Satellite imagery displays the construction site for Cop City and the repurposed Intrenchment Creek Park. The park encompasses a significant portion of the Welaunee Forest. Protesters and activists camped inside the nature reserve, but after contractors purchased the land in 2023, the city ultimately closed the park to the public. The park’s closure and strings of arrests significantly limited extremist groups from protesting at the neighboring construction site and allowed the Cop City project to continue undisturbed.

DTF affiliates use techniques similar to the controversial Just Stop Oil movement, such as blocking construction equipment, and roadways and tying themselves to vehicles owned by construction companies. After the wide-scale arrests of protestors at the police training facility and ramped up security forces, DTF lost considerable support from moderate activists. DTF’s media team declined requests to comment on the movement as a whole due to its stance as a decentralized movement.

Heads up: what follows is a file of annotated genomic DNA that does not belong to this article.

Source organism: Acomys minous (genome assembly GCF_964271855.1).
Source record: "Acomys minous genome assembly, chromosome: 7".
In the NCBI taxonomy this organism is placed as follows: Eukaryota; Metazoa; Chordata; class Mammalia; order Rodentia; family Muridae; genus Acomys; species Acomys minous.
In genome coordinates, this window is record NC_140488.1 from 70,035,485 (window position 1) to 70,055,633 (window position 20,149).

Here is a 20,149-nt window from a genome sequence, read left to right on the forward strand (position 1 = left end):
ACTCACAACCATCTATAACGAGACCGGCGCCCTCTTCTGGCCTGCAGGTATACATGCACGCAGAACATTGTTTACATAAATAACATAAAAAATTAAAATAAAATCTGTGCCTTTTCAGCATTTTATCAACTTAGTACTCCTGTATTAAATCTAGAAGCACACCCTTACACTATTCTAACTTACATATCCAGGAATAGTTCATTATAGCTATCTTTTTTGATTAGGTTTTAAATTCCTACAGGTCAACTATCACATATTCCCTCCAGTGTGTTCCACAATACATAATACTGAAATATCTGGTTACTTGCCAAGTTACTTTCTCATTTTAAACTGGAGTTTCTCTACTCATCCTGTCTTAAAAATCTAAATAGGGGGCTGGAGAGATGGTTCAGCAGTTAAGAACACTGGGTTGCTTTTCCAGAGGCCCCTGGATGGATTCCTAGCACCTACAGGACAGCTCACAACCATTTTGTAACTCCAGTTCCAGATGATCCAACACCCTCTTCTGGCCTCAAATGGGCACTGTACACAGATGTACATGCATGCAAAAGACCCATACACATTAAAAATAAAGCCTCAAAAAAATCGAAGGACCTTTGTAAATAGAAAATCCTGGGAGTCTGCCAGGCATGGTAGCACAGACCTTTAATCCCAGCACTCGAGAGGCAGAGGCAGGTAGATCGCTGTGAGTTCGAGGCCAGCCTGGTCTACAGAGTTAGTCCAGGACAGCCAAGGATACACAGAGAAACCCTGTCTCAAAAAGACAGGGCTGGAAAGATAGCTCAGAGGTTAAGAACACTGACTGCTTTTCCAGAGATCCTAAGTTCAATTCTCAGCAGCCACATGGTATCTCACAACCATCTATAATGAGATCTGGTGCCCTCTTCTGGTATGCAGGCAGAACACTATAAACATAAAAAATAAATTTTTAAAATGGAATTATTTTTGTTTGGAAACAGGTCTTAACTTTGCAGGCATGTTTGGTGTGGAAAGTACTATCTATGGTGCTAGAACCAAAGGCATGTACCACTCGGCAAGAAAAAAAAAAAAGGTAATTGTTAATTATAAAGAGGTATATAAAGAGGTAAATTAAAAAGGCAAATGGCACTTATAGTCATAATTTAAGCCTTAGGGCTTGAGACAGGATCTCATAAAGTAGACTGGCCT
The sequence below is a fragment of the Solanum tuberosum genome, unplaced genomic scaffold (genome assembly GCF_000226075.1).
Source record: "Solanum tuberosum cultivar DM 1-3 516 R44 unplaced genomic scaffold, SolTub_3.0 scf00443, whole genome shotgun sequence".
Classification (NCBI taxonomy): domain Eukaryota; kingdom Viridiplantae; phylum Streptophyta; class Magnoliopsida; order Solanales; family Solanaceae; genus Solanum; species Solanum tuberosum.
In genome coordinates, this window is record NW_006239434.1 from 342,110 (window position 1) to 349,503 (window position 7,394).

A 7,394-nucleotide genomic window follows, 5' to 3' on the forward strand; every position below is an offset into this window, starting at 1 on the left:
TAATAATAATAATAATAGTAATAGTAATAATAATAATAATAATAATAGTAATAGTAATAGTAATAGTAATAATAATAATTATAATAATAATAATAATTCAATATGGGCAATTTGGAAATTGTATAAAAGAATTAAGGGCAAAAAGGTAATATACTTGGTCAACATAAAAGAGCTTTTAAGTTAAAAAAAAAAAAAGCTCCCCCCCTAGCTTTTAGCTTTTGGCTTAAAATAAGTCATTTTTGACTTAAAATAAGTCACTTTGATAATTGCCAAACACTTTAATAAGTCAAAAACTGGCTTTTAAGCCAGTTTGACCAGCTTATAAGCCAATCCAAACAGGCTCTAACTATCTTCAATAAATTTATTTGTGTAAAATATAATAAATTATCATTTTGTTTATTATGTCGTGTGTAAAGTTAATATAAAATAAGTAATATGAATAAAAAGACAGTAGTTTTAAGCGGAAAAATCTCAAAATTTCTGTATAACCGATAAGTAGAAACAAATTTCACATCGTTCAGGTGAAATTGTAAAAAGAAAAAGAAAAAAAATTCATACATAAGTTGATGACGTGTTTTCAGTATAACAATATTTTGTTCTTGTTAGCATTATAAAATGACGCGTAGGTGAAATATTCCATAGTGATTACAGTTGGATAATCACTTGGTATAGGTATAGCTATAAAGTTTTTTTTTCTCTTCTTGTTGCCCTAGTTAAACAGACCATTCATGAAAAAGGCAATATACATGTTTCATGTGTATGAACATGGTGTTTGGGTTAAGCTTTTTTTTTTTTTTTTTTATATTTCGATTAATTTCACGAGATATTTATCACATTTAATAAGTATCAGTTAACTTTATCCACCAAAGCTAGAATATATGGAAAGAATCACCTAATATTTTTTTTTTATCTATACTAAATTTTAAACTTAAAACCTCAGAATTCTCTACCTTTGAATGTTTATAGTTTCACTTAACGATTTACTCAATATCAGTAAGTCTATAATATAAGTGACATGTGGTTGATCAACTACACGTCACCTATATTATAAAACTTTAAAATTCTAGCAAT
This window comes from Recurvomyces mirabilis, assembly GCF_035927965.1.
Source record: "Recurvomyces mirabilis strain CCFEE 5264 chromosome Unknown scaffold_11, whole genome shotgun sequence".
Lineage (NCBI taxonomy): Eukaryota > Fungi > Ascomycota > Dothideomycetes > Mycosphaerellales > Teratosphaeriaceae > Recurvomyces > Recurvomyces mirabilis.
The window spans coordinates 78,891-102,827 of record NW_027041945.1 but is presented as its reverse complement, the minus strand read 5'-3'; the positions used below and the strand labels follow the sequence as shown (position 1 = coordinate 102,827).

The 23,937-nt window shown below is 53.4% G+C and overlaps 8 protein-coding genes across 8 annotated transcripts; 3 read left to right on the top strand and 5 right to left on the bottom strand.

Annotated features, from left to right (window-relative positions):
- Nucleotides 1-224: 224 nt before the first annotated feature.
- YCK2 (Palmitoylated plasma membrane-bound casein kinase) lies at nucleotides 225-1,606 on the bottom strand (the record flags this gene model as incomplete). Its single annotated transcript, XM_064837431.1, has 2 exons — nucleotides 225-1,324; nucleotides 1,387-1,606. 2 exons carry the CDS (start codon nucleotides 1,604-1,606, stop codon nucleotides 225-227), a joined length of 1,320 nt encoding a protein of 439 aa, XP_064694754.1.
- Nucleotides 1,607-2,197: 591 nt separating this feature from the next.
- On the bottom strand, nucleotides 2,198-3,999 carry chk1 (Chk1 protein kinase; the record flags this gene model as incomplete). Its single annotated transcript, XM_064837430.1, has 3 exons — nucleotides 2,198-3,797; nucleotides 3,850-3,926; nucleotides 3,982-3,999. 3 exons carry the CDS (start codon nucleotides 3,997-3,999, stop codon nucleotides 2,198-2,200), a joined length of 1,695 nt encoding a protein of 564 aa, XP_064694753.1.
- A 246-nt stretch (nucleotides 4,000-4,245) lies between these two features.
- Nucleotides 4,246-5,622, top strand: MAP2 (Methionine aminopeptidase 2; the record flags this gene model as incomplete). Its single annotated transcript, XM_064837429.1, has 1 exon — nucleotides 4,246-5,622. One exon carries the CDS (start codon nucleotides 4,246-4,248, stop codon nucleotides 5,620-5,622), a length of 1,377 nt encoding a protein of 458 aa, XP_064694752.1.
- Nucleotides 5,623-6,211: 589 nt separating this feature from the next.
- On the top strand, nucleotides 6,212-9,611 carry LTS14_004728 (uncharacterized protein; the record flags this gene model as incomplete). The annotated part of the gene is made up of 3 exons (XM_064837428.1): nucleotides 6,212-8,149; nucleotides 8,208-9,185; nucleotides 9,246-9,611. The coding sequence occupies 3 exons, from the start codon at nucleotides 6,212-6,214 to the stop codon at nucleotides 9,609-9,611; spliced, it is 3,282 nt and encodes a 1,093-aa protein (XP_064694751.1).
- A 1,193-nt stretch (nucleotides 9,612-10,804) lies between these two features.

The left-wing in Georgia rose rather quickly in the wake of 2020’s Black Lives Matter protests and in 2023 after the death of Terán. With the threat of Racketeering charges, DTF and Stop Cop City continue to dwindle out of the mainstream, barring the left from sparking significant change in the state. As for the far-right, the harm brought forth by violent protests resulted in the dispersing of the militia movements that once dominated the alt-right such as the three percent security force. 

The crackdowns by Georgia’s law enforcement have silenced extremists and protesters. Cop City, once covered by daily floods of activists, now pushes forward with an untampered construction project. As the far left and right wings shrink, the importance of finding young activists grows. Young adults and teenagers remain essential in the development of extreme politics, which leads to the CPUSA and CPGA targeting younger demographics.  

The threat of violence from far-leaning groups remains rather minimal for Georgia citizens and fringe parties continue to demonstrate extreme political beliefs without interruption. The downfall of these organizations comes after strings of violence and arrests scare off former supporters; The events in Charlottesville or the arrests in Cop City resulted in the disbursement of formerly prominent fringe groups. Extremism may grow in a quieter manner than expected, via private online groups and peaceful fringe parties, or extremism may rise again with destruction and violence. With the left and right increasingly distancing from each other, the state of Georgia will further watch its unique political climate evolve into a hotspot for extremist and fringe activism.